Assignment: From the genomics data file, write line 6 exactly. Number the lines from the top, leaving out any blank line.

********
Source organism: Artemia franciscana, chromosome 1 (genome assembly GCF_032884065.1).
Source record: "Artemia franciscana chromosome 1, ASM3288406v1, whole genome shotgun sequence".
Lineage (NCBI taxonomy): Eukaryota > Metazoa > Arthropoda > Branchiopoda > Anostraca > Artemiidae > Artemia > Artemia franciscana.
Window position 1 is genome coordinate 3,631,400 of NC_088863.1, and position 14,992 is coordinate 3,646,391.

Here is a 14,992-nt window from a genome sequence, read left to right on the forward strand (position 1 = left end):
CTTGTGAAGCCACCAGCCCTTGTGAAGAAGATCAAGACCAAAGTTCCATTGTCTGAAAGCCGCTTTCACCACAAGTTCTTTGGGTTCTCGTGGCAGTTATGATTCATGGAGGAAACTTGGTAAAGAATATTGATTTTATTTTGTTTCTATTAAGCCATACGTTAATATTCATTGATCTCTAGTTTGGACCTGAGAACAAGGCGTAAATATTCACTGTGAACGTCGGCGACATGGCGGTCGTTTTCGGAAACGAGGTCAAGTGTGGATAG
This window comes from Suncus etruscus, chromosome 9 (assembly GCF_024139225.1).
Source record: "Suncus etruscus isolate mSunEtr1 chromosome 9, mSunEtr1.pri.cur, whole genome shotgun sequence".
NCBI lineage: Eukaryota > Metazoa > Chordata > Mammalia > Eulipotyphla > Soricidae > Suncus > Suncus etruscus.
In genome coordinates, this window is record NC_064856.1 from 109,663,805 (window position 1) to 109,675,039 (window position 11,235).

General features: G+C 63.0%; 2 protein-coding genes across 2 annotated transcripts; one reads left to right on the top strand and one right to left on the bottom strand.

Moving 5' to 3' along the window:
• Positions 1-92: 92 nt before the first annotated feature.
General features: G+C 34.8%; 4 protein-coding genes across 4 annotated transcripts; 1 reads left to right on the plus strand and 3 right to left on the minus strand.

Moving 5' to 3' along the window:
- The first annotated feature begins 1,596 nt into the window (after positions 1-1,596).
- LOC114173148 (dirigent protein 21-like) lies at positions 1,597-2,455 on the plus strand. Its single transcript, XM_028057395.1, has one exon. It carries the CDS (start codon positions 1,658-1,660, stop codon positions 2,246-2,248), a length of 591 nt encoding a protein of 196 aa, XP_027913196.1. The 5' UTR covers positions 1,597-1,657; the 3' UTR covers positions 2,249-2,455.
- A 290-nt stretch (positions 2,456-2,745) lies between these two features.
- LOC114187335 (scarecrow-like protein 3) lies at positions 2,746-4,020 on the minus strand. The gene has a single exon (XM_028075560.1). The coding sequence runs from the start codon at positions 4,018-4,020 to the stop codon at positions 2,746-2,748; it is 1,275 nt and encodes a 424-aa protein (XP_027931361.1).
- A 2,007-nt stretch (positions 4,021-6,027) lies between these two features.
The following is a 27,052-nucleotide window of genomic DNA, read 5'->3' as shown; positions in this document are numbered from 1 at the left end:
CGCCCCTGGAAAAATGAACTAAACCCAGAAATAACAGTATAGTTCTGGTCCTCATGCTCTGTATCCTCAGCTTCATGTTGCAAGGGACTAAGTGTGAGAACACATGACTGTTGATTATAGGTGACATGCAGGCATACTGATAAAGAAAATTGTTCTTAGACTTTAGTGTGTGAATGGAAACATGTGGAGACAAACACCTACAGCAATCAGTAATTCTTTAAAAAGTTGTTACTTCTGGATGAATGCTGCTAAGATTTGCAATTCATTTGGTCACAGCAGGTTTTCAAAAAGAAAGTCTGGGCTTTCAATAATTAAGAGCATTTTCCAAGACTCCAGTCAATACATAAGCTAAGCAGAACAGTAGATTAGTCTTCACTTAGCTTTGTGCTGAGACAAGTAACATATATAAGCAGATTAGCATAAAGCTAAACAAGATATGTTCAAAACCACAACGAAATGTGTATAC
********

CTTGTGAAGCCACCAGCCCTTGTGAAGAAGATCAAGACCAAAGTTCCATTGTCTGAAAGCCGCTTTCACCACAAGTTCTTTGGGTTCTCGTGGCAGTTATGATTCATGGAGGAAACTTGGTAAAGAATATTGATTTTATTTTGTTTCTATTAAGCCATACGTTAATATTCATTGATCTCTAGTTTGGACCTGAGAACAAGGCGTAAATATTCACTGTGAACGTCGGCGACATGGCGGTCGTTTTCGGAAACGAGGTCAAGTGTGGATAG